I am in love

I have spent all week spinning.  My results have been a little mixed – there is not a consistent thickness to what I am producing, but I am very excited.  The soundtrack to my spinning goes ‘concentrate, concentrate, no, don’t do that, DON’T… Thunk… Damn’.
Sometimes I say even ruder words.
This used to be fluff
The difficulty with drop spindling is that it’s like trying to rub your tummy and pat your head a the same time.  To produce good wool you really need to have a consistent speed on the spindle and ensure its always going in the one direction.  Having hung the spindle from your fluff, set your spindle spinning you then need to use both hands to ‘draft’ (get me – that’s a technical term) the fibre into a piece thin enough to allow down onto the twisting ‘wool’ so it gets twisted and turns into wool as well.  So the twist runs up the fibre twisting it tight.
The problem is while you’re concentrating in your hands, your spindle has slowed, stopped spinning and is now starting to spin in the opposite direction, turning the wool back into fibre at which point it all falls apart, drops to the ground and rolls under the sofa , liberally applying  purple fluff all over your carpet (and picking up an equal amount of dog hair and differently coloured fluff from the regularly hoovered floor).  Progress is not exactly fast.  And there are lots of lumps from when you get distracted in re spinning the spindle and let too much fibre through.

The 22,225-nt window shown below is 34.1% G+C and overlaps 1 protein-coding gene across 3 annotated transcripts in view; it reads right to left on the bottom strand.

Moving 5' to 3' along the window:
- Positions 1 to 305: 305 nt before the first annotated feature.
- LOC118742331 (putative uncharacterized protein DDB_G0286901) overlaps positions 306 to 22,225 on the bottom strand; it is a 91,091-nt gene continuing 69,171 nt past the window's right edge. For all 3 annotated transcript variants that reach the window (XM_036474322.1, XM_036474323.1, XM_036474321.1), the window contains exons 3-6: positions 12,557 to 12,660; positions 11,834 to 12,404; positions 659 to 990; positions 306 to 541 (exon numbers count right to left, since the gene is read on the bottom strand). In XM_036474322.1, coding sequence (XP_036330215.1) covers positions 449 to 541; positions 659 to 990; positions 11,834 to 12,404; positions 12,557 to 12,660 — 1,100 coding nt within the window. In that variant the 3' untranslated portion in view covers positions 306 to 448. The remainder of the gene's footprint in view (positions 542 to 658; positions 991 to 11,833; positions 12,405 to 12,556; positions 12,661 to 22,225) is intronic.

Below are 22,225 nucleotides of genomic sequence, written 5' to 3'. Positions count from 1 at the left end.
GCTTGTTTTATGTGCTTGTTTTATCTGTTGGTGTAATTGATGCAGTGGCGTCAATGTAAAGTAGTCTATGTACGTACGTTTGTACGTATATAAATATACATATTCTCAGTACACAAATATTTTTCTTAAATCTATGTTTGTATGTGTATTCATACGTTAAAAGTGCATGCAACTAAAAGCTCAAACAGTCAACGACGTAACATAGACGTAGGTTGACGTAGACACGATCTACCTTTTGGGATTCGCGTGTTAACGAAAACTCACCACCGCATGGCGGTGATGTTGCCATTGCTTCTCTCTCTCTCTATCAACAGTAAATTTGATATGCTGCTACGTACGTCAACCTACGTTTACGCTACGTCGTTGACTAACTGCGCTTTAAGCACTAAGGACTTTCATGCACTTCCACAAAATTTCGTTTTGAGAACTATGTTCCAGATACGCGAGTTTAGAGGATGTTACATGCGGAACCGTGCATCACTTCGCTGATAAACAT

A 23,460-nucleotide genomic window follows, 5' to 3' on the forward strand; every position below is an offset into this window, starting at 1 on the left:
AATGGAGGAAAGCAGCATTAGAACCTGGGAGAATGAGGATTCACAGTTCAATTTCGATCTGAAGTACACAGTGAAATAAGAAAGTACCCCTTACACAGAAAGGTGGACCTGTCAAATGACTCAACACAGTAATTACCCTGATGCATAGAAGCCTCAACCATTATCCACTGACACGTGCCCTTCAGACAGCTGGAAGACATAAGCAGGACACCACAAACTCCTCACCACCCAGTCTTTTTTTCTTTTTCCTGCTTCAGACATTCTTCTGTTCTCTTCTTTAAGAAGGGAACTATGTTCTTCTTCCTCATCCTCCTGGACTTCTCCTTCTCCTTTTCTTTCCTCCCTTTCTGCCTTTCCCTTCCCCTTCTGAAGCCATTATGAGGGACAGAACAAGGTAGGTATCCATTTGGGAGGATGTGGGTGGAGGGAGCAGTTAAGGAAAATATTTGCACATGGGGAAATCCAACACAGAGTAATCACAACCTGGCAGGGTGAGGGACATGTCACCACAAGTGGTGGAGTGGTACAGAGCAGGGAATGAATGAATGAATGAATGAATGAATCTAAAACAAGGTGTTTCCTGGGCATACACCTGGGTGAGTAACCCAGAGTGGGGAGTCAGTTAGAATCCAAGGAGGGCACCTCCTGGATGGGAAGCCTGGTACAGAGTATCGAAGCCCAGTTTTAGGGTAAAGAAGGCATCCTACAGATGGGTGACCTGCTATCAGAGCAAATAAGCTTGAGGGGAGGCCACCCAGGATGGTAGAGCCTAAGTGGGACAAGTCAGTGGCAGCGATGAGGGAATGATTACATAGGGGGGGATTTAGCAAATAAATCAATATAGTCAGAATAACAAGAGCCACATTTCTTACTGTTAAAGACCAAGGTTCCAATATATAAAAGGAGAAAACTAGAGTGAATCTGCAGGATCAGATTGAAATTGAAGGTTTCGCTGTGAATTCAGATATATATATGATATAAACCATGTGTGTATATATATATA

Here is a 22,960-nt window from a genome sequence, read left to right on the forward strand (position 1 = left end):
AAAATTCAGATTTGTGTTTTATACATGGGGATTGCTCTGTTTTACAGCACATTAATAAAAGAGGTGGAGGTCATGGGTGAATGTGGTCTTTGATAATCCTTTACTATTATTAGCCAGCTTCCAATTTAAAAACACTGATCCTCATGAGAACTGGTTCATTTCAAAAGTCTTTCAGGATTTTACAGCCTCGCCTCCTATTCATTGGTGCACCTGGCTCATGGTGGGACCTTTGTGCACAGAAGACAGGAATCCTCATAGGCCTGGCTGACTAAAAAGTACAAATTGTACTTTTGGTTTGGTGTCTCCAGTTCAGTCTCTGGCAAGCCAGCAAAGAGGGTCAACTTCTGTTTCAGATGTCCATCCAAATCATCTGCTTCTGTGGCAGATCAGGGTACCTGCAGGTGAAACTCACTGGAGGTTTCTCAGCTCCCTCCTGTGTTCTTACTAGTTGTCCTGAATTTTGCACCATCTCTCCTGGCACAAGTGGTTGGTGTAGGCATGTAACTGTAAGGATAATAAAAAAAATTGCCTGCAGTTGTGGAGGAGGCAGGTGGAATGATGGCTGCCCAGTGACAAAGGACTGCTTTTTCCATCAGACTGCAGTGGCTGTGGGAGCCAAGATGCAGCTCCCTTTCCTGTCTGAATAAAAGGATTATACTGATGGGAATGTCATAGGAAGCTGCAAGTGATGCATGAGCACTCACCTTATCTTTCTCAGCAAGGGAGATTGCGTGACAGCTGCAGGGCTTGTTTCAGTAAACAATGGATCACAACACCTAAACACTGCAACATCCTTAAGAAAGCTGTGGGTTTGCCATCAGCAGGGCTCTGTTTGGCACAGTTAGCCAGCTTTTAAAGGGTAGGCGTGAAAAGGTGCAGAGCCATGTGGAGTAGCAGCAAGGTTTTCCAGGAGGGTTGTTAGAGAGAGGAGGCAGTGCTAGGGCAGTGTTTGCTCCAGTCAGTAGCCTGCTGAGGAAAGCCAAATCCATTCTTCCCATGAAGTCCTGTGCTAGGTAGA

Apparently the lumps make it more attractive and unique.
So I got two whole spindles full through and rolled into mini-balls and the next step was to ply them together
This involved hooking them both onto the spindle and trying to hold onto them while dropping both threads onto the spindle while spinning it in the opposite direction, so they are twisted together. Well that was never going to work – within seconds one had escaped and was running loose all over the floor – much to the dogs delight.  So having twisted the threads together, it only took another day to get it skeined round the back of a chair.  I ended up with this.
I counted how many times I wrapped it round so I could work out how much wool I had – it’s a hot tip from my spinning friend! I had 56 meters here.
It actually looks like wool!  You can see the thick and thin and lumpy bits, but it looks more cute than when it was just one strand.  I was so excited.  I wanted to knit it straight away.  But there was still one more step – get it wet to set the twist (so it doesn’t unravel when you start to knit it) and then dry it.
Having a bath
So far this has taken about six days.  It finally looked like this.
I’d buy this
Note the artistic lumpyness
In an hour and a half I had knit it up into this.
It’s beautiful – but I’ve only done about a third of it and run out of wool
It is the most gorgeous, soft, beautiful thing because of the work that has gone into it.  I am totally proud.
I am a bit worried that if I am going to do much of this it’s going to take six days to keep me knitting for an hour and a half.  It’s never going to work.


  1. We’re going to concentrate here on drop spindles. They have shafts between about 9 and 15″ long, and whorls between 2 and 3″ across (although their whorls may be as small as 112″ or as large as 5″). Drop spindles twirl in mid-air as you spin, and are most often made of wood. Some have the whorl at the top of the shaft and some have it at the bottom.* Either arrangement will do.

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